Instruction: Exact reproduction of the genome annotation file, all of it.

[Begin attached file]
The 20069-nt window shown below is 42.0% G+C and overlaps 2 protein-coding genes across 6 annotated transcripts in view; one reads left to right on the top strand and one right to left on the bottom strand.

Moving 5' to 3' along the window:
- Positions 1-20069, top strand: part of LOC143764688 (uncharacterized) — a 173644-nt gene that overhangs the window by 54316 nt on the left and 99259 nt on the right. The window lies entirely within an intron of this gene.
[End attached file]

The 20069-nt window shown below is 42.0% G+C and overlaps 2 protein-coding genes across 6 annotated transcripts in view; one reads left to right on the top strand and one right to left on the bottom strand.

Moving 5' to 3' along the window:
- Positions 1-20069, top strand: part of LOC143764688 (uncharacterized) — a 173644-nt gene that overhangs the window by 54316 nt on the left and 99259 nt on the right. The window lies entirely within an intron of this gene.